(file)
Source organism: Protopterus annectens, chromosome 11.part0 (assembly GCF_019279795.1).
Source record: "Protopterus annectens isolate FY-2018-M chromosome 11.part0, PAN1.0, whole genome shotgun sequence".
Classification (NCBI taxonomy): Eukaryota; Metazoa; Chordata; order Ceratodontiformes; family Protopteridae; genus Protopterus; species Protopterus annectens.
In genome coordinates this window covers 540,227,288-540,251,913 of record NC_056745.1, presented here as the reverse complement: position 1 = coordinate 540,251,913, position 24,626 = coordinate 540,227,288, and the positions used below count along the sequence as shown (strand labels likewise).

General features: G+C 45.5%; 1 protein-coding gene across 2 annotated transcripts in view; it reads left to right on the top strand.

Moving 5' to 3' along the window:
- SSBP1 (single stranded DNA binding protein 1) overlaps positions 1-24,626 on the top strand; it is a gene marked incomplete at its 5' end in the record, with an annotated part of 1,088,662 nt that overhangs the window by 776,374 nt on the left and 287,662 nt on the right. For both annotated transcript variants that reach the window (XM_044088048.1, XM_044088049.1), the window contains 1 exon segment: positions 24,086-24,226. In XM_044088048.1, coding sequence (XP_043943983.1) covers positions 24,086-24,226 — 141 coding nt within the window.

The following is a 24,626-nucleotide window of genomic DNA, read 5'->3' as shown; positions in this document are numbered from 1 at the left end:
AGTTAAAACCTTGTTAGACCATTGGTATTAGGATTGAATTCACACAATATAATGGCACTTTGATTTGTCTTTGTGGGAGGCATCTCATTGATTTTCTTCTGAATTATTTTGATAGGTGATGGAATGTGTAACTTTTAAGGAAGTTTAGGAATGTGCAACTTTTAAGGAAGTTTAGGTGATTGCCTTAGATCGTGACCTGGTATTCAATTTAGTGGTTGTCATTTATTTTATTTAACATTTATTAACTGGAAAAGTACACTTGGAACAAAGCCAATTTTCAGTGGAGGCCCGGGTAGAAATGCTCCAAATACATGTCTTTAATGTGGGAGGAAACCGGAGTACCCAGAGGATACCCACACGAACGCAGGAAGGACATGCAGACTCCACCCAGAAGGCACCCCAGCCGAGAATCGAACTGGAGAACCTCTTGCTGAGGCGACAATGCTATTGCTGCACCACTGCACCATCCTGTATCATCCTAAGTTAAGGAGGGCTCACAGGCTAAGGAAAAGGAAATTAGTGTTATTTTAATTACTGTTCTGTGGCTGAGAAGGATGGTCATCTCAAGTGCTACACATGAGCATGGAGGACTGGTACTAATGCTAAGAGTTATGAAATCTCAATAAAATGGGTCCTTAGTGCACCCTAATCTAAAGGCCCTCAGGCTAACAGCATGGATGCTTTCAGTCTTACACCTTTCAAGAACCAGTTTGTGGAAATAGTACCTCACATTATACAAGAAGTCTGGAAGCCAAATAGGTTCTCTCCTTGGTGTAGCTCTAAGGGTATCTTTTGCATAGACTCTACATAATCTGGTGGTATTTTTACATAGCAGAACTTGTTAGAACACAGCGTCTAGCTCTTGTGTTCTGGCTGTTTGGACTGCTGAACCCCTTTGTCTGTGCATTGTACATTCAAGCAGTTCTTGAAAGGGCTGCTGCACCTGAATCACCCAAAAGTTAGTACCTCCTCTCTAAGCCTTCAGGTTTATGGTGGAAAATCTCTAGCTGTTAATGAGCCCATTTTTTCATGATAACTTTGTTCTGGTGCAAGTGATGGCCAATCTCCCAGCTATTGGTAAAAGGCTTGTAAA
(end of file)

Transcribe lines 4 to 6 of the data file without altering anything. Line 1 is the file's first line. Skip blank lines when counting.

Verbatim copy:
In genome coordinates this window covers 540,227,288-540,251,913 of record NC_056745.1, presented here as the reverse complement: position 1 = coordinate 540,251,913, position 24,626 = coordinate 540,227,288, and the positions used below count along the sequence as shown (strand labels likewise).

General features: G+C 45.5%; 1 protein-coding gene across 2 annotated transcripts in view; it reads left to right on the top strand.

Moving 5' to 3' along the window: